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Examining the Inhibitory Effects of LiCl on the Exploratory Behavior and Innate Fear in SpragueDawley Rats in an Open Field

Test
Aisha Gillan
University of Texas at Dallas
ABSTRACT
The purpose of this experiment was to determine if LiCl had any inhibitory effects on the innate
fear activity or exploratory behavior of Sprague-Dawley rats. The rats were injected with either a
1% LiCl solution at 85mgs/kg or a saline solution of equivalent volume and placed in a 4x4 foot
open field test one hour post-injection. Their behavior was observed for 10 minutes and the
amount of line crossings within the apparatus, the number of times they entered the center of
the apparatus and the amount of time they spent in the center was recorded. It was found that
the rats injected with LiCl exhibited less exploratory behaviors than those injected with saline.
The results for the number of time the rats entered the center of the apparatus and the amount
of time they spend there were found to be insignificant. This gave adequate indication that LiCl
does have a detrimental effect on the exploratory behavior of rats.
INTRODUCTION
Previous experiments have shown LiCl to reduce the amount of horizontal and vertical activity in
rats, which can be attributed to lessened exploratory behavior. (Tenk et al 2006) Dosedependent decreases also occurred in locomotor activity following the administration of LiCl. It
has been proven that Lithium Chloride suppresses locomotor activity and ambulation in rats
when they are placed in an open field environment. (Tenk et al 2005) In relation to that, another
study found Lithium Chloride to diminish the curiosity of isolated mice. (Weischer 1979) More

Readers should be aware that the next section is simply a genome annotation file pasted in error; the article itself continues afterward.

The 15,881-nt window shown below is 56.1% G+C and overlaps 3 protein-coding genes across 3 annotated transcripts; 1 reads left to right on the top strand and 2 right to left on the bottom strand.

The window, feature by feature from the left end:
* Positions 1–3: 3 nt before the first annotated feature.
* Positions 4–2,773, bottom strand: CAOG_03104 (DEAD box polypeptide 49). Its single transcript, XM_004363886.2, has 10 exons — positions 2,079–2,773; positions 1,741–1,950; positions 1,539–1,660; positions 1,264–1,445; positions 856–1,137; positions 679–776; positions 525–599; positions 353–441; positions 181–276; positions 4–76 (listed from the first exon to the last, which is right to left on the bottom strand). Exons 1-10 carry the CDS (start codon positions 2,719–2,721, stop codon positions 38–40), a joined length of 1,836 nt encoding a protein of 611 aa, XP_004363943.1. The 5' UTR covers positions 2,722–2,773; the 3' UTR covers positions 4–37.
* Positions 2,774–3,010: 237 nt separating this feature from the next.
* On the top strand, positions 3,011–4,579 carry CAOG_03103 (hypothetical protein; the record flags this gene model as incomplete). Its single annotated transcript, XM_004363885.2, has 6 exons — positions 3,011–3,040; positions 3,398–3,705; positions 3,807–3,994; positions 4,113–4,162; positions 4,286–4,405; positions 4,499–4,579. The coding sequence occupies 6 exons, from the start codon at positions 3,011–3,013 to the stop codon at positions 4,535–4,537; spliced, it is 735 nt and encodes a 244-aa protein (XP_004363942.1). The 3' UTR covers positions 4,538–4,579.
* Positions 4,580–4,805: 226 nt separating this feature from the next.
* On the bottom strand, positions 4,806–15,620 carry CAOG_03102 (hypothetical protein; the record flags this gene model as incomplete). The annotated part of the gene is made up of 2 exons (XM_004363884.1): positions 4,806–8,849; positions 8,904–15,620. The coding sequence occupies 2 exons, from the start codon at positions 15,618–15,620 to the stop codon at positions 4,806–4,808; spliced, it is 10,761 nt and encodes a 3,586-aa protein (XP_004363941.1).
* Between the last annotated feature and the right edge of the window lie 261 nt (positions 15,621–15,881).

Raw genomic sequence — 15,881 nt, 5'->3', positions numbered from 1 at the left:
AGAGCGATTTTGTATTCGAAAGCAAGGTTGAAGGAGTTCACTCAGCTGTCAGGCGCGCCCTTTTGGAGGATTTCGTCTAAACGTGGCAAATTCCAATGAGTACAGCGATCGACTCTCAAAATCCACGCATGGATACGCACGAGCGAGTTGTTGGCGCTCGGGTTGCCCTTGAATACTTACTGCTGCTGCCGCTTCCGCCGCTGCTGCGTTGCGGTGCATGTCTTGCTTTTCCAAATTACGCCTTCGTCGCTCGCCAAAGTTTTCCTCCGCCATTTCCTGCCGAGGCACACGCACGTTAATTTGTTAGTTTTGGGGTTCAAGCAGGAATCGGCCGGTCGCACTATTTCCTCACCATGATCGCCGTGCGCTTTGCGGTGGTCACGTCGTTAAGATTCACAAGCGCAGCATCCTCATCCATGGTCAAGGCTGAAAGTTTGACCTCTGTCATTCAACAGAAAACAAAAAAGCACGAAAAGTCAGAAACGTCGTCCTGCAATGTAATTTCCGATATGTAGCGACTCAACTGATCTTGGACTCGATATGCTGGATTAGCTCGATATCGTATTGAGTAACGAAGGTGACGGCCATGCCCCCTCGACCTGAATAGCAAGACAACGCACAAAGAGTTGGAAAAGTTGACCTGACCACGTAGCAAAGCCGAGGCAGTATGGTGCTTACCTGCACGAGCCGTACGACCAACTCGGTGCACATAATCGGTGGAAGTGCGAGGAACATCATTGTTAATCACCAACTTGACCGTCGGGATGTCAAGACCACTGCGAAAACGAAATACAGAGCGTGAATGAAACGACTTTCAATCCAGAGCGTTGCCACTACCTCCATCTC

behavioral studies have associated the decrease of ambulatory activity with LiCl administration
with alterations in the rat’s behavior. (Johnson 1976)
In a clinical context, LiCl is used to treat the manic aspect of bipolar disorder. It does this by
decreasing risk-taking behavior. (VanEnkhuizen et al 2015) In this sense, it is thought to alter
behavioral tendencies. This behavioral change is what will be measured in the experiment.
The purpose of this study is to examine the effects of 1% LiCl on the exploratory behavior and
innate fear of Sprague-Dawley rats. One subset of rats (n=8) will be injected with 1% LiCl, while
the other will be injected with saline. One hour post-injection, each rat will be placed in a 4x4
foot empty open box and observed for 10 minutes. Several measures will be taken in order to
quantify their behavioral changes. Their total amount of line crossings, the amount of times they
venture into the center of the open box and the amount of time they spend there will all be
recorded. This study has the potential to show the effects of LiCl on the behavior and riskaverse tendencies of the rats. It is expected that the Lithium Chloride-injected rats will have less
total line crossings, less center entries and less time spent in the center than the control group,
indicating a diminishing effect of LiCl on exploratory behavior and an amplifying effect on their
innate fear.
METHODS
The subjects were 16 male Sprague-Dawley rats weighing approximately 300g. The rats were
housed in cages in a lighted environment prior to injection and were exposed to no loud stimuli.
The rats were administered a 1% LiCl solution at 85mgs/kg or an equivalent volume of saline
intraperitoneally one hour prior to performing the test. This amounted to 2.55mls of a 1%
solution for a rat that weighed 300g. All rats were exposed to the exact same conditions with the
exception of the solution that was injected.

The apparatus was a 4x4 foot open wooden box placed on tile in a dimly lit room. Observations
were carried out by three human researchers who were blind to which rat had been
administered which solution. One researcher measured how many times the rat crossed a floor
tile line, another measured how much total time the rat spent in the center of the apparatus, and
the last measured how many times it ventured into the center of the apparatus.
Each rat was placed in the apparatus for 10 minutes. The apparatus was cleaned with Ethyl
Alcohol after every trial to remove any cues. Behavioral data that was obtained was entered into
and analyzed by Excel. A two-sample T-test was performed assuming equal variances and Pvalues were calculated. Significance was designated as p<0.05.
RESULTS